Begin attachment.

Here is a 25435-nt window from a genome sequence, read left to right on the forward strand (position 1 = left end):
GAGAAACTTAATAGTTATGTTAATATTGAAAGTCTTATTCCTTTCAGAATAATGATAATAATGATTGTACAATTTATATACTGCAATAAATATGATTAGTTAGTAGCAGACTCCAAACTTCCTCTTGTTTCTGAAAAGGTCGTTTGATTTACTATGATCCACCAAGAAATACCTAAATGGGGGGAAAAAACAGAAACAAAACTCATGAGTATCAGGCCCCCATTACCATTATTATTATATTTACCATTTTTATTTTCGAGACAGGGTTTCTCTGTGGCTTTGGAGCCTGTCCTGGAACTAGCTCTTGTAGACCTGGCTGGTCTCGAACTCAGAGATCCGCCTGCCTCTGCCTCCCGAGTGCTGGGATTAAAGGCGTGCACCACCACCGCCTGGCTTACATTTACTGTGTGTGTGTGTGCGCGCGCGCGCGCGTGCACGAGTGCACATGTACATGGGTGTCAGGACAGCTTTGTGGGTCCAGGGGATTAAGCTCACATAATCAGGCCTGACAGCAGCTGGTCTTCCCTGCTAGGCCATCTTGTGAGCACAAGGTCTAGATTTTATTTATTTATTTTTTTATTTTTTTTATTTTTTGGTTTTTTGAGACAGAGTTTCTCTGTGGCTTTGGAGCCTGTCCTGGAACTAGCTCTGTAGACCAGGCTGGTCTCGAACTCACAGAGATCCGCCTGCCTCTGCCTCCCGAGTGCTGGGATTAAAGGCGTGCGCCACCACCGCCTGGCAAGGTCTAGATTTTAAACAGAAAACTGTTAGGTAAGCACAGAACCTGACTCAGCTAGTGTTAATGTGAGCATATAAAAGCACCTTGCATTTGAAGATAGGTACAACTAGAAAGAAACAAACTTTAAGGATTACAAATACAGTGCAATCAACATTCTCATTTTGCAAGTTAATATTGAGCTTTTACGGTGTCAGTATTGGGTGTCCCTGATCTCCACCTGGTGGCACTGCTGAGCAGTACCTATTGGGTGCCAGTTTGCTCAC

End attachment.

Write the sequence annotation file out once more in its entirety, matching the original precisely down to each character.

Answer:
Here is a 25435-nt window from a genome sequence, read left to right on the forward strand (position 1 = left end):
GAGAAACTTAATAGTTATGTTAATATTGAAAGTCTTATTCCTTTCAGAATAATGATAATAATGATTGTACAATTTATATACTGCAATAAATATGATTAGTTAGTAGCAGACTCCAAACTTCCTCTTGTTTCTGAAAAGGTCGTTTGATTTACTATGATCCACCAAGAAATACCTAAATGGGGGGAAAAAACAGAAACAAAACTCATGAGTATCAGGCCCCCATTACCATTATTATTATATTTACCATTTTTATTTTCGAGACAGGGTTTCTCTGTGGCTTTGGAGCCTGTCCTGGAACTAGCTCTTGTAGACCTGGCTGGTCTCGAACTCAGAGATCCGCCTGCCTCTGCCTCCCGAGTGCTGGGATTAAAGGCGTGCACCACCACCGCCTGGCTTACATTTACTGTGTGTGTGTGTGCGCGCGCGCGCGCGTGCACGAGTGCACATGTACATGGGTGTCAGGACAGCTTTGTGGGTCCAGGGGATTAAGCTCACATAATCAGGCCTGACAGCAGCTGGTCTTCCCTGCTAGGCCATCTTGTGAGCACAAGGTCTAGATTTTATTTATTTATTTTTTTATTTTTTTTATTTTTTGGTTTTTTGAGACAGAGTTTCTCTGTGGCTTTGGAGCCTGTCCTGGAACTAGCTCTGTAGACCAGGCTGGTCTCGAACTCACAGAGATCCGCCTGCCTCTGCCTCCCGAGTGCTGGGATTAAAGGCGTGCGCCACCACCGCCTGGCAAGGTCTAGATTTTAAACAGAAAACTGTTAGGTAAGCACAGAACCTGACTCAGCTAGTGTTAATGTGAGCATATAAAAGCACCTTGCATTTGAAGATAGGTACAACTAGAAAGAAACAAACTTTAAGGATTACAAATACAGTGCAATCAACATTCTCATTTTGCAAGTTAATATTGAGCTTTTACGGTGTCAGTATTGGGTGTCCCTGATCTCCACCTGGTGGCACTGCTGAGCAGTACCTATTGGGTGCCAGTTTGCTCAC